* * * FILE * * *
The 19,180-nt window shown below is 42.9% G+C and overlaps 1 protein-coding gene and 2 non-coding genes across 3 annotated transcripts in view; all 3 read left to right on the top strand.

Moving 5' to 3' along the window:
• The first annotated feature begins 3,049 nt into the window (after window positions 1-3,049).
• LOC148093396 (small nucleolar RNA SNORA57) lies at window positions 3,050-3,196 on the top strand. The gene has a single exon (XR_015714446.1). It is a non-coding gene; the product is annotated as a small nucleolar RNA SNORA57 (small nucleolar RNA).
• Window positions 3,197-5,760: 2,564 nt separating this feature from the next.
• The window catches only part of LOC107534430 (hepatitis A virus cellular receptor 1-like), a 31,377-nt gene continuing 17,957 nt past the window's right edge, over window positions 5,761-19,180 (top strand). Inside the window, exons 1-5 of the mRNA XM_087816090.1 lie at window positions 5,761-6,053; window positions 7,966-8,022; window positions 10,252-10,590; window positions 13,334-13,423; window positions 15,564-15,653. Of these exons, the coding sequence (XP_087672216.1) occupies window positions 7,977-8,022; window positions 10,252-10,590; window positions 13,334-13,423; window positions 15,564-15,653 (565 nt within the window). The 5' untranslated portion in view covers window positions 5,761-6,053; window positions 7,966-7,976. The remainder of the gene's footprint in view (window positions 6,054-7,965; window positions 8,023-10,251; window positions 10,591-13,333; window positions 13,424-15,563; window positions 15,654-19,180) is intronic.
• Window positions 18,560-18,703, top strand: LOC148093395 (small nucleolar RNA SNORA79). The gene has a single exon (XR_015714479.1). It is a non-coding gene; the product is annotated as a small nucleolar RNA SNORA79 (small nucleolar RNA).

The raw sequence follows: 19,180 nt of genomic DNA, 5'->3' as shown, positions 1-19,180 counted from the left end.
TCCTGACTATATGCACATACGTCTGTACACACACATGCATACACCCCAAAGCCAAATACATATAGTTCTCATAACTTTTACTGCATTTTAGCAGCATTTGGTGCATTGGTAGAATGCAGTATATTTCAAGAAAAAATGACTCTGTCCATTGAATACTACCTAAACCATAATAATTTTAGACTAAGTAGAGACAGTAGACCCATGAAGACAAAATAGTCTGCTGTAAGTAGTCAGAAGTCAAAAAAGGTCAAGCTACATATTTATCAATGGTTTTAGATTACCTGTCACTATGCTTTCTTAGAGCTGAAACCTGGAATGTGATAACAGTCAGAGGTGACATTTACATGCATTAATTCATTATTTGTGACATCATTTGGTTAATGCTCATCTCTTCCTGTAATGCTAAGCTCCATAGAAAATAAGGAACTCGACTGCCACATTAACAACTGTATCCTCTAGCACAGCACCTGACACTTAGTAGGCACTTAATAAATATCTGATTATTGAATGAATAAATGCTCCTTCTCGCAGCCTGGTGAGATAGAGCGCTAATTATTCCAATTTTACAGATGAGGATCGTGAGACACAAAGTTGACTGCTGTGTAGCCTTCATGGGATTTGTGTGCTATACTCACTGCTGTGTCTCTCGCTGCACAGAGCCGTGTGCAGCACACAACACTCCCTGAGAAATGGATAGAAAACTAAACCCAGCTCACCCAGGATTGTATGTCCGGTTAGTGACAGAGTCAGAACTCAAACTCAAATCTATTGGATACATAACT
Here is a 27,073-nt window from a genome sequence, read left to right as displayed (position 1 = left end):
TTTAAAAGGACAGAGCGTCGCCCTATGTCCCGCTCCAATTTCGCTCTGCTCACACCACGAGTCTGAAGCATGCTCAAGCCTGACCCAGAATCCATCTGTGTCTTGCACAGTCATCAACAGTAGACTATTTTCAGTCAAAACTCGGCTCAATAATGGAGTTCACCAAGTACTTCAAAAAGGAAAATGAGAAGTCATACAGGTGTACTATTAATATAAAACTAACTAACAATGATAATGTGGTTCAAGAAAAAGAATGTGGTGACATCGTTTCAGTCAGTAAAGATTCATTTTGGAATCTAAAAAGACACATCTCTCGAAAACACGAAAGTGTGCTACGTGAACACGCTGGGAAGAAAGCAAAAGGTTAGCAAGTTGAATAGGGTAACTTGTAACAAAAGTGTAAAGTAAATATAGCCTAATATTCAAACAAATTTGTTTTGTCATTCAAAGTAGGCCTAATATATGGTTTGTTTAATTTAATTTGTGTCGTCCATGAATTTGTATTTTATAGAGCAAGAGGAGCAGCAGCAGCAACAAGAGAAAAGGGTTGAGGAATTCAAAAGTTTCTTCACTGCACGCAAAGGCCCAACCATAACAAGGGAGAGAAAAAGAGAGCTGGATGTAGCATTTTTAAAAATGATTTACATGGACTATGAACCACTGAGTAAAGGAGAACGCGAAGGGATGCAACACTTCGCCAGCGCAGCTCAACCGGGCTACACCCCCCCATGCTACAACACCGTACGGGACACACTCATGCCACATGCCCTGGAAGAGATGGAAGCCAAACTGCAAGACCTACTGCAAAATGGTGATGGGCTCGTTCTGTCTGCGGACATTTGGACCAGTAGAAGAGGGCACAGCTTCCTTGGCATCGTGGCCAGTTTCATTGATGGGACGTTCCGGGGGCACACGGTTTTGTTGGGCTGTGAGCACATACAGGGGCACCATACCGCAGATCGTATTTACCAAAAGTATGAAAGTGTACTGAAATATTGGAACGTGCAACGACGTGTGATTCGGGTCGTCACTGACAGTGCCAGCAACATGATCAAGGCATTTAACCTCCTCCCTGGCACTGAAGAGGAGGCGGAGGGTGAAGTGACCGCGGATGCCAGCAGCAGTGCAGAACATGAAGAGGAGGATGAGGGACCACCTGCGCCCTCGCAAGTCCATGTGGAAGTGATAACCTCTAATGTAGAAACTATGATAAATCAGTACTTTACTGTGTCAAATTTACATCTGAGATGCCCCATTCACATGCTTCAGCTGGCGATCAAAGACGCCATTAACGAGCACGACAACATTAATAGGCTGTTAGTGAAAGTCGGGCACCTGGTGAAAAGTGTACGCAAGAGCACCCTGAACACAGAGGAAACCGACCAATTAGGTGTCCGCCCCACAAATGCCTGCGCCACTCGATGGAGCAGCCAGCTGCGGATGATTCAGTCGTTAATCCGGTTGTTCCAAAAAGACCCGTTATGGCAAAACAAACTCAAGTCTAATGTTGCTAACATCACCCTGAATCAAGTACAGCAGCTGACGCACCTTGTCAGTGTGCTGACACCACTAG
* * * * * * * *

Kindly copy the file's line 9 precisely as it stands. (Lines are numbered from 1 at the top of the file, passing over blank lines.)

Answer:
TCCTGACTATATGCACATACGTCTGTACACACACATGCATACACCCCAAAGCCAAATACATATAGTTCTCATAACTTTTACTGCATTTTAGCAGCATTTGGTGCATTGGTAGAATGCAGTATATTTCAAGAAAAAATGACTCTGTCCATTGAATACTACCTAAACCATAATAATTTTAGACTAAGTAGAGACAGTAGACCCATGAAGACAAAATAGTCTGCTGTAAGTAGTCAGAAGTCAAAAAAGGTCAAGCTACATATTTATCAATGGTTTTAGATTACCTGTCACTATGCTTTCTTAGAGCTGAAACCTGGAATGTGATAACAGTCAGAGGTGACATTTACATGCATTAATTCATTATTTGTGACATCATTTGGTTAATGCTCATCTCTTCCTGTAATGCTAAGCTCCATAGAAAATAAGGAACTCGACTGCCACATTAACAACTGTATCCTCTAGCACAGCACCTGACACTTAGTAGGCACTTAATAAATATCTGATTATTGAATGAATAAATGCTCCTTCTCGCAGCCTGGTGAGATAGAGCGCTAATTATTCCAATTTTACAGATGAGGATCGTGAGACACAAAGTTGACTGCTGTGTAGCCTTCATGGGATTTGTGTGCTATACTCACTGCTGTGTCTCTCGCTGCACAGAGCCGTGTGCAGCACACAACACTCCCTGAGAAATGGATAGAAAACTAAACCCAGCTCACCCAGGATTGTATGTCCGGTTAGTGACAGAGTCAGAACTCAAACTCAAATCTATTGGATACATAACT